Wednesday, April 15, 2009

GNU gdb: The toolbox of commands

Many a times application throws signals during its execution. By default gdb has some setting for all UNIX defined signals. If this default is "stop" the application, it becomes quite irritating.
To handle a signal: (gdb) handle SIGUSR1 nostop
All available options are:
GDB should not stop your program when this signal happens. It may still print a message telling you that the signal has come in.

GDB should stop your program when this signal happens. This implies the print keyword as well.

GDB should allow your program to see this signal; your program can handle the signal, or else it may terminate if the signal is fatal and not handled. pass and noignore are synonyms.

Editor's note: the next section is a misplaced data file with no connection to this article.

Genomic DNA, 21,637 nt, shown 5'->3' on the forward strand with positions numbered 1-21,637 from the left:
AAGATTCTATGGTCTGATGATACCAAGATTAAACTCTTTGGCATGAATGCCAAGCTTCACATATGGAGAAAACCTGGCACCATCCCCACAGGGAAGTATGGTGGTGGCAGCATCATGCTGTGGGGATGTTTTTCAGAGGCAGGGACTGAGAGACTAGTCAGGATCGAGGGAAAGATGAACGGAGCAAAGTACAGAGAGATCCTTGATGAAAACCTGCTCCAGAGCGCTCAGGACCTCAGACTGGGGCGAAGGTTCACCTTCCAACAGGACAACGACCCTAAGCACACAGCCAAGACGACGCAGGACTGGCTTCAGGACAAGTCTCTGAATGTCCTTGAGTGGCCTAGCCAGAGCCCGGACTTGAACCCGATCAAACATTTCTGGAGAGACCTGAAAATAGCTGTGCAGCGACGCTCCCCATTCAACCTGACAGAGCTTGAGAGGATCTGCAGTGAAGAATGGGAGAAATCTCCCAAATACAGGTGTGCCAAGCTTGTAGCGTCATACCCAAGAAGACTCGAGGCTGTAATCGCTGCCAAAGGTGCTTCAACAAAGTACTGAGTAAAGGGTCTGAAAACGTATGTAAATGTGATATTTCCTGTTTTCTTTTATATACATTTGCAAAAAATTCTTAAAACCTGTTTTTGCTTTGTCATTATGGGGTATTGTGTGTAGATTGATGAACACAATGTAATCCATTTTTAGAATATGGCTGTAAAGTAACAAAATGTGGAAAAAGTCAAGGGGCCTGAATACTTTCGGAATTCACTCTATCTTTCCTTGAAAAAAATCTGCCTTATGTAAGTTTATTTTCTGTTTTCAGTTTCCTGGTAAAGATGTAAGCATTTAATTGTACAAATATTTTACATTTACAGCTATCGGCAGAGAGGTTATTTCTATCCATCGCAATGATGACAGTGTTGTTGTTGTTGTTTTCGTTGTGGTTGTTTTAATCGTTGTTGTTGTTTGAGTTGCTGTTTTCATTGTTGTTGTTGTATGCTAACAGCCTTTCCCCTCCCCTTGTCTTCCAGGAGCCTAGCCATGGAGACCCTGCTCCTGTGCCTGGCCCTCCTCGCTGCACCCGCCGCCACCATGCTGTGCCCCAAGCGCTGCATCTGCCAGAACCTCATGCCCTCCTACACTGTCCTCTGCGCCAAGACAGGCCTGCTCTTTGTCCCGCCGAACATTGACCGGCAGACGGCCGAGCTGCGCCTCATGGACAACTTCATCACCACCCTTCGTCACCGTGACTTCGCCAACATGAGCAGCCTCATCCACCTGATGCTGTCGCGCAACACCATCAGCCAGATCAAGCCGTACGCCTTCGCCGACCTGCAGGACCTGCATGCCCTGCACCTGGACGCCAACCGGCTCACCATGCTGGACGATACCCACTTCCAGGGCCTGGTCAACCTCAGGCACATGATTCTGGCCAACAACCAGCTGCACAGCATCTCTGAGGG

GDB should not allow your program to see this signal. nopass and ignore are synonyms.


Ruby on Rails

Bored of J2EE? I came across a new web app development framework called Ruby on Rails. Based on Agile development philosophy, it's one of the most popular web framework today.

As name suggests, it let's you develop your web application faster and conveniently. All you need to know Ruby before getting started.

Check out more at: